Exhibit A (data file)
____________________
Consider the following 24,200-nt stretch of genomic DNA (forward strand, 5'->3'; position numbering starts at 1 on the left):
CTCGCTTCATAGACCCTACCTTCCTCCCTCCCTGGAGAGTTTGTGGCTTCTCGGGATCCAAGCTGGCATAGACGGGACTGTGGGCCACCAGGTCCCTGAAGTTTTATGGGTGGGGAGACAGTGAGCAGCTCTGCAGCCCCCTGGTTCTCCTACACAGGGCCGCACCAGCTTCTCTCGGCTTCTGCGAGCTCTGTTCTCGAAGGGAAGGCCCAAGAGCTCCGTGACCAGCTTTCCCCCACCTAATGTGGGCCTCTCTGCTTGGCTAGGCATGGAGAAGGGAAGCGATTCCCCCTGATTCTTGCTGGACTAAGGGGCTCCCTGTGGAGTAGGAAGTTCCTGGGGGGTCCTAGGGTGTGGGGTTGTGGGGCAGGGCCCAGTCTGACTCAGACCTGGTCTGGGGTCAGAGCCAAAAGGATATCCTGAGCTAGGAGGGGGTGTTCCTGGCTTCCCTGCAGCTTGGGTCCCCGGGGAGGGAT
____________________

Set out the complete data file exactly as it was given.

Consider the following 24,200-nt stretch of genomic DNA (forward strand, 5'->3'; position numbering starts at 1 on the left):
CTCGCTTCATAGACCCTACCTTCCTCCCTCCCTGGAGAGTTTGTGGCTTCTCGGGATCCAAGCTGGCATAGACGGGACTGTGGGCCACCAGGTCCCTGAAGTTTTATGGGTGGGGAGACAGTGAGCAGCTCTGCAGCCCCCTGGTTCTCCTACACAGGGCCGCACCAGCTTCTCTCGGCTTCTGCGAGCTCTGTTCTCGAAGGGAAGGCCCAAGAGCTCCGTGACCAGCTTTCCCCCACCTAATGTGGGCCTCTCTGCTTGGCTAGGCATGGAGAAGGGAAGCGATTCCCCCTGATTCTTGCTGGACTAAGGGGCTCCCTGTGGAGTAGGAAGTTCCTGGGGGGTCCTAGGGTGTGGGGTTGTGGGGCAGGGCCCAGTCTGACTCAGACCTGGTCTGGGGTCAGAGCCAAAAGGATATCCTGAGCTAGGAGGGGGTGTTCCTGGCTTCCCTGCAGCTTGGGTCCCCGGGGAGGGAT